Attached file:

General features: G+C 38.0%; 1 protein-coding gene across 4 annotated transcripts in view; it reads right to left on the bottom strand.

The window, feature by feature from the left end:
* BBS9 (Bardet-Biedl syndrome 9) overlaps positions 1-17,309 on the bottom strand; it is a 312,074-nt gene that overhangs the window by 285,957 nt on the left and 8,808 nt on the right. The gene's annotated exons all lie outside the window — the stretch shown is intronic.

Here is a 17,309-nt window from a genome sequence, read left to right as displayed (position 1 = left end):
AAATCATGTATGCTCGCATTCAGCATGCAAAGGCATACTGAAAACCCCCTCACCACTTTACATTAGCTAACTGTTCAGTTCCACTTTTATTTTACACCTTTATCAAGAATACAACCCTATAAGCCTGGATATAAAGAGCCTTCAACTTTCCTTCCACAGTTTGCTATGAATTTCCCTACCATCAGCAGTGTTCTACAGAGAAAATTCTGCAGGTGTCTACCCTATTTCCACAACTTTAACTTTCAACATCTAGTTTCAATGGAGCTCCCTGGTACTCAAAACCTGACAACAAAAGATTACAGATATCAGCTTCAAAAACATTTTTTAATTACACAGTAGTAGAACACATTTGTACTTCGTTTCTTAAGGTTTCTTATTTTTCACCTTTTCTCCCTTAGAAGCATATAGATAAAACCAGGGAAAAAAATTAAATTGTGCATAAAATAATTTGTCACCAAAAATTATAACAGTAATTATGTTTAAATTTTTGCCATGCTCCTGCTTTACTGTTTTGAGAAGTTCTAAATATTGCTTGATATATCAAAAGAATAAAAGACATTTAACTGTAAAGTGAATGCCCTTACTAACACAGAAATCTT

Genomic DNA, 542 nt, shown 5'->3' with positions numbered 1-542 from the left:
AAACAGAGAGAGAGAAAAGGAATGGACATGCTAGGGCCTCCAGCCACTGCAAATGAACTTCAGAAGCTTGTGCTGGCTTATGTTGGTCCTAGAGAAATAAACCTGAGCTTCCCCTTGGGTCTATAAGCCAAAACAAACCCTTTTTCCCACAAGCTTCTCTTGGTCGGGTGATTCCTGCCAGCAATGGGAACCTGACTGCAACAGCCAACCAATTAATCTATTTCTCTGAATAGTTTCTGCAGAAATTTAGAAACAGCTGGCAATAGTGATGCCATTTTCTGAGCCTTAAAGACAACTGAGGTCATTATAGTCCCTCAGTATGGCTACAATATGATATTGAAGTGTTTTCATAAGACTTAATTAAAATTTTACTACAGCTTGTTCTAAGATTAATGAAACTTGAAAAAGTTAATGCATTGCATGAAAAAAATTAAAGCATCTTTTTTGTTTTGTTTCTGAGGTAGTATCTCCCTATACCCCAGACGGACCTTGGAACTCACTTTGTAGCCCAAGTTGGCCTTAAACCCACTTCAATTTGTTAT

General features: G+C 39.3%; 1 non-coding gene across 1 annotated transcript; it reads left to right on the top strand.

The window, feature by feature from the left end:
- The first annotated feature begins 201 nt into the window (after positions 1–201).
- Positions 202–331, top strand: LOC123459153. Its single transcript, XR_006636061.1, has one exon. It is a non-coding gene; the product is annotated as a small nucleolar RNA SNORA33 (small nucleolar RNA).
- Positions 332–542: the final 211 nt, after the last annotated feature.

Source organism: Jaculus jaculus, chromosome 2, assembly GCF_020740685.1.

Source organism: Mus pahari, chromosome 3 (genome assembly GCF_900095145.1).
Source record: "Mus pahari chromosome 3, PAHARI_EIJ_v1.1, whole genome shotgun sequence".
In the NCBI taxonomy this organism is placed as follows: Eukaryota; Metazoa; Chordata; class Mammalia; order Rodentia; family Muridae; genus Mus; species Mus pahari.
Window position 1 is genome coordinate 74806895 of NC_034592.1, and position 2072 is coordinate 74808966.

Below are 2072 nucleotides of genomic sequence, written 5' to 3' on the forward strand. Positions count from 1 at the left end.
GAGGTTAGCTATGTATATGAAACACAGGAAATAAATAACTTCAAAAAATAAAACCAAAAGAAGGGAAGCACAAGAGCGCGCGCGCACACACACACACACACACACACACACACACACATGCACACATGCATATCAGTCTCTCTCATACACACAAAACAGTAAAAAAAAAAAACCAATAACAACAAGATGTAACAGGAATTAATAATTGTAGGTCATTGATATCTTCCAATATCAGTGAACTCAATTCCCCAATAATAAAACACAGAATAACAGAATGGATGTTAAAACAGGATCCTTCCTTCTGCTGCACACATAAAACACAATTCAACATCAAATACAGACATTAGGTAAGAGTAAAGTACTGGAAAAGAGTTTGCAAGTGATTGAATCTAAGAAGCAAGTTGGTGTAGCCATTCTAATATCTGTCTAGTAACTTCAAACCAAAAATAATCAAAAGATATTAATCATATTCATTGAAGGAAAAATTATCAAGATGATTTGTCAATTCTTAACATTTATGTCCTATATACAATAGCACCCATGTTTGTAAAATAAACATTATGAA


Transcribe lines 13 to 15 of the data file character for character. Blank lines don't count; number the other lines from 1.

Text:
Source organism: Jaculus jaculus, chromosome 2, assembly GCF_020740685.1.

Source organism: Mus pahari, chromosome 3 (genome assembly GCF_900095145.1).
Source record: "Mus pahari chromosome 3, PAHARI_EIJ_v1.1, whole genome shotgun sequence".